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Creating Skin Tones - Part 2

Applying the darker tones (listed below) to the dried faces.

Now that we know the back bone of how to go about choosing and adding our colors, we can look closer at the color mixing.


Skin Color Mixing

Each of these color mixes, derived from one yellow, one red, and one blue, can be darkened or lightened by the amount of water added.


For richer hues, less water (between milk and yogurt). For lighter hues, more water (tea). Also there are MORE colors you could create from the primaries for each face. Yet these are the more "skin tone" mixes.


Because by adding a tiny bit or a lot of pigment can change the color dramatically, I have made a small 'KEY' to denote how much pigment (paint) I added to each mix. It may look complicated, but just read them slow and one at a time as you go through the faces. ;)

* Equal parts of pigments in mix
> Less than other pigments in mix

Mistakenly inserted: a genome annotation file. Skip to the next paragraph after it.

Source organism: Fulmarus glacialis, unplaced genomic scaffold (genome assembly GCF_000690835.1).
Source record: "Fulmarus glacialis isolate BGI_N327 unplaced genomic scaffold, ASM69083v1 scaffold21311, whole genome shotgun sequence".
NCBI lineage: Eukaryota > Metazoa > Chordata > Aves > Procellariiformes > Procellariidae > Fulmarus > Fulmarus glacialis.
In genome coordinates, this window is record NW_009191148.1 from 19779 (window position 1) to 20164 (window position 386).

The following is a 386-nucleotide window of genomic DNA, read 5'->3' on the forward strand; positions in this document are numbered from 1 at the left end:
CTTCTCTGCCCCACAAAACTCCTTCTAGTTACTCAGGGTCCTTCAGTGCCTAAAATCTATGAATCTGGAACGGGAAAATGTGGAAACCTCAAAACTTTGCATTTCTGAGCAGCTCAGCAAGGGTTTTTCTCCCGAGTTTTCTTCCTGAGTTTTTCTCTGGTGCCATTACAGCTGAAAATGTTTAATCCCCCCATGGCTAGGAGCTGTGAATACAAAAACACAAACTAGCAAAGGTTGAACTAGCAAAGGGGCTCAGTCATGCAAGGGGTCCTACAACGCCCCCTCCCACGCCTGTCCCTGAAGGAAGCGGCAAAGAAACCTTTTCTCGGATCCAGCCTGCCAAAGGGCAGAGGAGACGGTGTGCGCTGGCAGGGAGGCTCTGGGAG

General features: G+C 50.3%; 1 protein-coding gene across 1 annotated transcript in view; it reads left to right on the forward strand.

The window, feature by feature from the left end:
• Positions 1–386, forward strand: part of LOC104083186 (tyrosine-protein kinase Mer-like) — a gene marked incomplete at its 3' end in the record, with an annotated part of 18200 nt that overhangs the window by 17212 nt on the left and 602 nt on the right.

< More than other pigments in mix

Face #1

New Gamboge, Quin Coral, Dioxazine Violet

  1. * New Gamboge + * Quin Coral

  2. * New Gamboge + * Quin Coral + > Dioxazine Violet (tea form)

  3. * New Gamboge + * Quin Coral + > Dioxazine Violet (milk form)

  4. < New Gamboge + Dioxazine Violet

  5. < New Gamboge + Quin Coral + > Dioxazine Violet

  6. > New Gamboge + * Quin Coral + * Dioxazine Violet

  7. * New Gamboge + * Quin Coral + > Dioxazine Violet


Face #2



  1. * New Gamboge + * Quin Coral

  2. * New Gamboge + * Quin Coral + > Phthalo Blue

  3. * New Gamboge + * Quin Coral + * Phthalo Blue

  4. * New Gamboge + < Quin Coral + * Phthalo Blue

  5. * New Gamboge + * Quin Coral + < Phthalo Blue

Face #3


Palette used for Maude Fealy piece

  1. * Quin Gold + * Permanent Rose

  2. Quin Gold + < Permanent Rose

  3. * Quin Gold + * Permanent Rose + > Phthalo Blue

  4. Quin Gold + < Permanent Rose + > Phthalo Blue

  5. * Quin Gold + * Permanent Rose + * Phthalo Blue

  6. * Quin Gold + > Permanent Rose + * Phthalo Blue